The Felix Culpa is part of the Catholic Easter liturgy called Exsultet. The original author is unknown but it was likely Ambrose, the Bishop of Milan. If this is true, then it would have been written somewhere between 374 and 394 AD. Today in Church we sang the Felix Culpa and it sparked a fair bit of discussion that I wanted to hit on here.
O truly necessary sin of Adam,
which the death of Christ has blotted out!
O happy fault
that earned for us so great, so glorious a Redeemer!
I love this liturgy because it captures the magnitude of the cross. The fall was not merely an accident of a weak creation—it was not a mistake that the Father did not account for. The Father did not cause us to fall but through His perfection He redeemed it completely to manifest glory through Christ and to bless humanity. The cross of Christ did not merely restore us to the condition we were in before the fall; but to something greater. Through it we can begin to grasp a little more of the depth of his love for us and the greatness of His mercy.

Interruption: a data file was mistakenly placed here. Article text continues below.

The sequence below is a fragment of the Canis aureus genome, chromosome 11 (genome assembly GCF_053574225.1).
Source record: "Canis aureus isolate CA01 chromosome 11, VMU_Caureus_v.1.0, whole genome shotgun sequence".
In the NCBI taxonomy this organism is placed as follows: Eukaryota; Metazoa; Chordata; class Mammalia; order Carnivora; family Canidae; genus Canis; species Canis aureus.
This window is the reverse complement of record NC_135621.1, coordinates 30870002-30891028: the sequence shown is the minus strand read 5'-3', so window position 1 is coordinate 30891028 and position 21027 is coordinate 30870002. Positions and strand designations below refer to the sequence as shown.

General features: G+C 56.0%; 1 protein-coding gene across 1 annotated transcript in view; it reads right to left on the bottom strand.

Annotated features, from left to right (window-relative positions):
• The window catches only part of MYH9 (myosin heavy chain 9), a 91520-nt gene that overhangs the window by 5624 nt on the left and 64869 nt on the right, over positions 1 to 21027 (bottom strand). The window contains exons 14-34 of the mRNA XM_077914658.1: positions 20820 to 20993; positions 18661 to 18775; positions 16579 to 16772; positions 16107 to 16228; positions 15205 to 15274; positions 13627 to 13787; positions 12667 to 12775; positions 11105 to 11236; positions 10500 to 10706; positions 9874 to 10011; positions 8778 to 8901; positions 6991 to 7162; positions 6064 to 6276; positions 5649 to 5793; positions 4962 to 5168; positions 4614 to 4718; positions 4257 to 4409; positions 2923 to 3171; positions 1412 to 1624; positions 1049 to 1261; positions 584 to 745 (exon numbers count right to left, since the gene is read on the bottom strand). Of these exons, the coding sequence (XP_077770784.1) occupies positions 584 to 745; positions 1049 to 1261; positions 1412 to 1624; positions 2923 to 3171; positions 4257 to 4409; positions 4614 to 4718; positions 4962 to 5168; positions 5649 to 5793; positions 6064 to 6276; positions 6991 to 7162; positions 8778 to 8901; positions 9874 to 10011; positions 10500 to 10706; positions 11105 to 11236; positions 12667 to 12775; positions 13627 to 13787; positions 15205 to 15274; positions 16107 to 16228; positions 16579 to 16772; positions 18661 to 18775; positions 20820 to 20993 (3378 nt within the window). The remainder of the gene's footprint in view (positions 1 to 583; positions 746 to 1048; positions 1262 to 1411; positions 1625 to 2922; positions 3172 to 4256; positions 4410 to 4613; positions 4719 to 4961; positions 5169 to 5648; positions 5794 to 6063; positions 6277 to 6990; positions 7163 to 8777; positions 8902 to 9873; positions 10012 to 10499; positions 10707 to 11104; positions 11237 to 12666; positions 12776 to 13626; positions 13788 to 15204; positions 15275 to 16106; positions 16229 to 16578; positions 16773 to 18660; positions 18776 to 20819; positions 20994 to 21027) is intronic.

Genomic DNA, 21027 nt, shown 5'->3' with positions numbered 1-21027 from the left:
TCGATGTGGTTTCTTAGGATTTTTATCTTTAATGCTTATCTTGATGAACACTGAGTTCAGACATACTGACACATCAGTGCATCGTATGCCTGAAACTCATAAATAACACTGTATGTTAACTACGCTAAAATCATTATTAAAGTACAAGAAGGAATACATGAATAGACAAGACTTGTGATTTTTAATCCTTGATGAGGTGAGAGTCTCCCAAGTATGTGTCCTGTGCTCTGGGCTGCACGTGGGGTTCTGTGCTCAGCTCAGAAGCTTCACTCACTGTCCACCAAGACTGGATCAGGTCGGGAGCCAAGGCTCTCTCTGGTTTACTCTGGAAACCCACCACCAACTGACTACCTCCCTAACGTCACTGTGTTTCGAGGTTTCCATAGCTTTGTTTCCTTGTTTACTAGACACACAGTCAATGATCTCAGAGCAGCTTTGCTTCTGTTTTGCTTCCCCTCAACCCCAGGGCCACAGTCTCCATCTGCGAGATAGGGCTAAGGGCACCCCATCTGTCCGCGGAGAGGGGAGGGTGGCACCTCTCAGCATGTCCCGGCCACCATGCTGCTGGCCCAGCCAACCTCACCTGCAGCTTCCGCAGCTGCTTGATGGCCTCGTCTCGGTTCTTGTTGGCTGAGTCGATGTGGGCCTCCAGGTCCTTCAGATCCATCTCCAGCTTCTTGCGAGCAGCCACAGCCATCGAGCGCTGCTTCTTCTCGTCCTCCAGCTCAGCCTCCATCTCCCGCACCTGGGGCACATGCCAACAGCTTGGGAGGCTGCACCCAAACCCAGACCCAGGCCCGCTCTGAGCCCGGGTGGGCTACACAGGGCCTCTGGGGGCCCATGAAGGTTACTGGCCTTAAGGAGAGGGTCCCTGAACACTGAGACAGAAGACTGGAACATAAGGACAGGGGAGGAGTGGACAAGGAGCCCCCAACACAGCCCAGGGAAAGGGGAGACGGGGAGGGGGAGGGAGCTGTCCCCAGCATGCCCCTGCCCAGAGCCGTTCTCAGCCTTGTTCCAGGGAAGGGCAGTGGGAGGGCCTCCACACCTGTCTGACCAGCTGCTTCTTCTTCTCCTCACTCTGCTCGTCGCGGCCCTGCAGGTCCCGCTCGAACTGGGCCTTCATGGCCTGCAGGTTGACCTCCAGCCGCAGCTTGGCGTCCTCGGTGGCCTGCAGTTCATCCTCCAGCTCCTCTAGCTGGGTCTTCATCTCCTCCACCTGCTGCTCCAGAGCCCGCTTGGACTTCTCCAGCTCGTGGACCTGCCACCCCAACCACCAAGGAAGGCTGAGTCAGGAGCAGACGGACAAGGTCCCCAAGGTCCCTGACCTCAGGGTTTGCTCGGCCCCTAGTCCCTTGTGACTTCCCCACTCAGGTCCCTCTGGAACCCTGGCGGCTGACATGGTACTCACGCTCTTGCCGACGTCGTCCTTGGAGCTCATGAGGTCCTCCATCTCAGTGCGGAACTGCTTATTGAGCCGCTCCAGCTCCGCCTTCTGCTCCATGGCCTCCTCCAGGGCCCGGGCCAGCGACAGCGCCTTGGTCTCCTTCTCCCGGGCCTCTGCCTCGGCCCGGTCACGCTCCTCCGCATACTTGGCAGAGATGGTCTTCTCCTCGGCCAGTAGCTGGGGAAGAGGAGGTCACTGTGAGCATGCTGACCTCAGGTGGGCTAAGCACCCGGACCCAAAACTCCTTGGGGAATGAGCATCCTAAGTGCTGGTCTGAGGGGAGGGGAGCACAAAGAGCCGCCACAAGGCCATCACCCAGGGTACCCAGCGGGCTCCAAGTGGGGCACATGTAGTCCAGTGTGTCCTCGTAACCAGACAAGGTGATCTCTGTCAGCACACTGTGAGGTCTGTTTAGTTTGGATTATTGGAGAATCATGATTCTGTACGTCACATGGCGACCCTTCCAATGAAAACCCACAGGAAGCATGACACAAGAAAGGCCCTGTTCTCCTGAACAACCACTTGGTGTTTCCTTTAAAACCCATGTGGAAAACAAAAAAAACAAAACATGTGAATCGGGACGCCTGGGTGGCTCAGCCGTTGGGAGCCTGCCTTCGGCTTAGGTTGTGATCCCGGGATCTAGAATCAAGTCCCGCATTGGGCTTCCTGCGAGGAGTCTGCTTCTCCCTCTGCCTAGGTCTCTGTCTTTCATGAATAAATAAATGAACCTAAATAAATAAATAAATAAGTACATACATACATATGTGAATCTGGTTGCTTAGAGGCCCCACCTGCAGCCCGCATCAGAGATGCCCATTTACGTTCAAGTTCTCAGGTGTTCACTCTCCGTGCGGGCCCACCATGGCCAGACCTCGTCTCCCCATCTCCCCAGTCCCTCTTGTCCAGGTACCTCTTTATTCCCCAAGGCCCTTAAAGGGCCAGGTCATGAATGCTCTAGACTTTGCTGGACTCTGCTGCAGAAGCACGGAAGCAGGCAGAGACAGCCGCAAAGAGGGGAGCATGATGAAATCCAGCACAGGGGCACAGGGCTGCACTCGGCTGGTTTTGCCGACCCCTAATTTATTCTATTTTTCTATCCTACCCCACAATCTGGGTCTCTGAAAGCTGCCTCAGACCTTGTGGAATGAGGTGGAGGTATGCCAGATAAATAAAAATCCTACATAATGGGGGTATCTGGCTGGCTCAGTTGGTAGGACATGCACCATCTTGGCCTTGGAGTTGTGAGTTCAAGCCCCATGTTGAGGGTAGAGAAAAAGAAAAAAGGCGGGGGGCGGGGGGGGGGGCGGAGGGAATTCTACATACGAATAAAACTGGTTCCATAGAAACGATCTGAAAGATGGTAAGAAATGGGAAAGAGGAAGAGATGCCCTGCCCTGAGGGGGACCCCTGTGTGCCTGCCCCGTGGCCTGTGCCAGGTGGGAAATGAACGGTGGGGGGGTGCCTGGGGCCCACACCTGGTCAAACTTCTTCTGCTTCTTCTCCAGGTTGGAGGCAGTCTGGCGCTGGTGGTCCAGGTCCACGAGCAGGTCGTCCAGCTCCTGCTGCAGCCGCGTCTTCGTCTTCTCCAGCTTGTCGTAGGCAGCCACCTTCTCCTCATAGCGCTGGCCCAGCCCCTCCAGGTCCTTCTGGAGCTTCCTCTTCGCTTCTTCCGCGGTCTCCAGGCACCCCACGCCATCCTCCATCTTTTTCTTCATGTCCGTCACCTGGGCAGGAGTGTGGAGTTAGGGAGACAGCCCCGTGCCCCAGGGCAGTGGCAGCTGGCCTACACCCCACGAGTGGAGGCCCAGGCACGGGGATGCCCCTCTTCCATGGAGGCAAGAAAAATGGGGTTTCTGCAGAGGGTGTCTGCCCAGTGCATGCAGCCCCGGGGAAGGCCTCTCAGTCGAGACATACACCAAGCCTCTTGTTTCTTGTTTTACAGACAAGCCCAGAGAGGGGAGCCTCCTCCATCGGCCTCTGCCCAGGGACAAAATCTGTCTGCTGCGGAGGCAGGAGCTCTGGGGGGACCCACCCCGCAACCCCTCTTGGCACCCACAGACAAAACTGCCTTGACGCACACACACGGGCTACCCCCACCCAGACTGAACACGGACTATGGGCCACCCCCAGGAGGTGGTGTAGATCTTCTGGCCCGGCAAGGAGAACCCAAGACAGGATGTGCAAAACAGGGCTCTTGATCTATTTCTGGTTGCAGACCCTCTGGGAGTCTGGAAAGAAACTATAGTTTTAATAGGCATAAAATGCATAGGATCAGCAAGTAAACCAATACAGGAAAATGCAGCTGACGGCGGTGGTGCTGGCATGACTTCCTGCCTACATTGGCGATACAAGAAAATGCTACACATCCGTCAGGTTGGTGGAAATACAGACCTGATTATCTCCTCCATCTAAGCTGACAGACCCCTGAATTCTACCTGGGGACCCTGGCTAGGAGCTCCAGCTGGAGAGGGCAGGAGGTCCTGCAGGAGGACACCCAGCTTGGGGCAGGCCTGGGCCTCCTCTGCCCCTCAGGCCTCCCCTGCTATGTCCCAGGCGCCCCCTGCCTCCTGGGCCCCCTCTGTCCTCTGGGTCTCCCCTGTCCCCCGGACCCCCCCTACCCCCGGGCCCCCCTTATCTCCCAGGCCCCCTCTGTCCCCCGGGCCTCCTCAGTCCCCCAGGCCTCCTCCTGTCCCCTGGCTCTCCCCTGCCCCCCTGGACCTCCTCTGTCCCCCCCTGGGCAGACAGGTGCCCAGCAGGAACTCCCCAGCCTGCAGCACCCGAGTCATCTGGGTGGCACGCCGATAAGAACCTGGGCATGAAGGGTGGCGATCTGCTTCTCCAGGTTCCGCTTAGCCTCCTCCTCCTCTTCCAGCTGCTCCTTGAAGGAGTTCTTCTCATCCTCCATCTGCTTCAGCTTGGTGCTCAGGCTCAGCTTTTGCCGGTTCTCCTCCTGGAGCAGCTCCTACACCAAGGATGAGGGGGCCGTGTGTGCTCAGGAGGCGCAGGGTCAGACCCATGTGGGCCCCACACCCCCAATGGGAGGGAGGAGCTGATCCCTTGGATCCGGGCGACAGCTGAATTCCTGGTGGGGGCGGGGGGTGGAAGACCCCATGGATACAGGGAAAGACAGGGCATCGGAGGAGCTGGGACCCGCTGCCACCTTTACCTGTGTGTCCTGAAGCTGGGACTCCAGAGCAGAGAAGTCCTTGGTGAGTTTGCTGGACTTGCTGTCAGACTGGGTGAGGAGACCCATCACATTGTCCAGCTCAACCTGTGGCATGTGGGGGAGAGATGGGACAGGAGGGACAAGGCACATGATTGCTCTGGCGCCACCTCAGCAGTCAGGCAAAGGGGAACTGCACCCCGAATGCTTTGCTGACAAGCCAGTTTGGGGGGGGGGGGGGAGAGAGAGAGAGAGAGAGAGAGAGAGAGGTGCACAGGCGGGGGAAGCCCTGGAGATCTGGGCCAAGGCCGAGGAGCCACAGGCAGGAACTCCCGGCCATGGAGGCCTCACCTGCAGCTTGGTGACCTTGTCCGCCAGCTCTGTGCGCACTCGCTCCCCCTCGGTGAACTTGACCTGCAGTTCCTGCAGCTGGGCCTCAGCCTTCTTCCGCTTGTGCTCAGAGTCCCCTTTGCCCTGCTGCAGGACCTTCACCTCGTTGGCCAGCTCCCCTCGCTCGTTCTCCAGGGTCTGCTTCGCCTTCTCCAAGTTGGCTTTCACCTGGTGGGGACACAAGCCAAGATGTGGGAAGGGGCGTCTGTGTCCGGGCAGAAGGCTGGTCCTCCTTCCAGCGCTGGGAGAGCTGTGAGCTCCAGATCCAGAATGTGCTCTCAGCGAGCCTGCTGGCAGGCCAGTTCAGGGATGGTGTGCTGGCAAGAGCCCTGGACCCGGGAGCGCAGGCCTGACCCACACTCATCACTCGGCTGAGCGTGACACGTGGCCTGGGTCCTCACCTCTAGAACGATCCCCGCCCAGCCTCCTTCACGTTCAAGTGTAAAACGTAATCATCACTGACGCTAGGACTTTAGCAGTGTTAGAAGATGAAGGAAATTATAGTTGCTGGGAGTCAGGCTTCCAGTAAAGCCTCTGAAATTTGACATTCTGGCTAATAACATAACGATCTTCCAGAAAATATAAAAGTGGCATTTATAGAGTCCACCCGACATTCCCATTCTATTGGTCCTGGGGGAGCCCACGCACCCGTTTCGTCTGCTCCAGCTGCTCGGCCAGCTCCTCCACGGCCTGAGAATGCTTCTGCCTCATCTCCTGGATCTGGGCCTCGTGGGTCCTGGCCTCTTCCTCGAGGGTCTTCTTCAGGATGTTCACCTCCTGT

God’s plans are perfect. The world we live in is not plan B. It’s not the result of an experiment gone horribly awry. It was the plan all along because it is the way that brings the greatest glory to the Father, Son and Holy Ghost AND it’s the way that we find the greatest blessing. This does not mean that God caused us to sin or that He is culpable in any way. Our failings are purely our own. However, it speaks to the greatness of our God that even in sin, the ultimate of all failure, there is no failure to be found because His cross covers it all.
I like what C.S. Lewis has to say about it: “For God is not merely mending, not simply restoring a status quo. Redeemed humanity is to be something more glorious than unfallen humanity would have been, more glorious than any unfallen race is (if at this moment the night sky conceals any such). The greater the sin, the greater the mercy: the deeper the death the brighter the rebirth. And this super-added glory will, with true vicariousness, exalt all creatures and those who have never fallen will thus bless Adam’s fall.” — C.S. Lewis, Miracles